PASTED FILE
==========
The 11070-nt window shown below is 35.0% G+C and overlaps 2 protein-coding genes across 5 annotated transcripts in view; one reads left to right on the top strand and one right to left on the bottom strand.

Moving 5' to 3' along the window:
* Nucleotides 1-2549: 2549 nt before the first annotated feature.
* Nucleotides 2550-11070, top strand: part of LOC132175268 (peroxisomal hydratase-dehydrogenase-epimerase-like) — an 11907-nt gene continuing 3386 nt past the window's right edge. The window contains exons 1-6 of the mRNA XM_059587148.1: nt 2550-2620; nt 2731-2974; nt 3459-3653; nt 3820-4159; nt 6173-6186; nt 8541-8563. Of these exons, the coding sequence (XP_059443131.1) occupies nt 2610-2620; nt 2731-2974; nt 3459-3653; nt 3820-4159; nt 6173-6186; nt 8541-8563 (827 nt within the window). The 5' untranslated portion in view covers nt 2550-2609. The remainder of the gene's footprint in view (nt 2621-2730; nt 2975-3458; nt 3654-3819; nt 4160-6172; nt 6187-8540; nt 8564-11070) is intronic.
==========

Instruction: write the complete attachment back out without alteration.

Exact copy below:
The 11070-nt window shown below is 35.0% G+C and overlaps 2 protein-coding genes across 5 annotated transcripts in view; one reads left to right on the top strand and one right to left on the bottom strand.

Moving 5' to 3' along the window:
* Nucleotides 1-2549: 2549 nt before the first annotated feature.
* Nucleotides 2550-11070, top strand: part of LOC132175268 (peroxisomal hydratase-dehydrogenase-epimerase-like) — an 11907-nt gene continuing 3386 nt past the window's right edge. The window contains exons 1-6 of the mRNA XM_059587148.1: nt 2550-2620; nt 2731-2974; nt 3459-3653; nt 3820-4159; nt 6173-6186; nt 8541-8563. Of these exons, the coding sequence (XP_059443131.1) occupies nt 2610-2620; nt 2731-2974; nt 3459-3653; nt 3820-4159; nt 6173-6186; nt 8541-8563 (827 nt within the window). The 5' untranslated portion in view covers nt 2550-2609. The remainder of the gene's footprint in view (nt 2621-2730; nt 2975-3458; nt 3654-3819; nt 4160-6172; nt 6187-8540; nt 8564-11070) is intronic.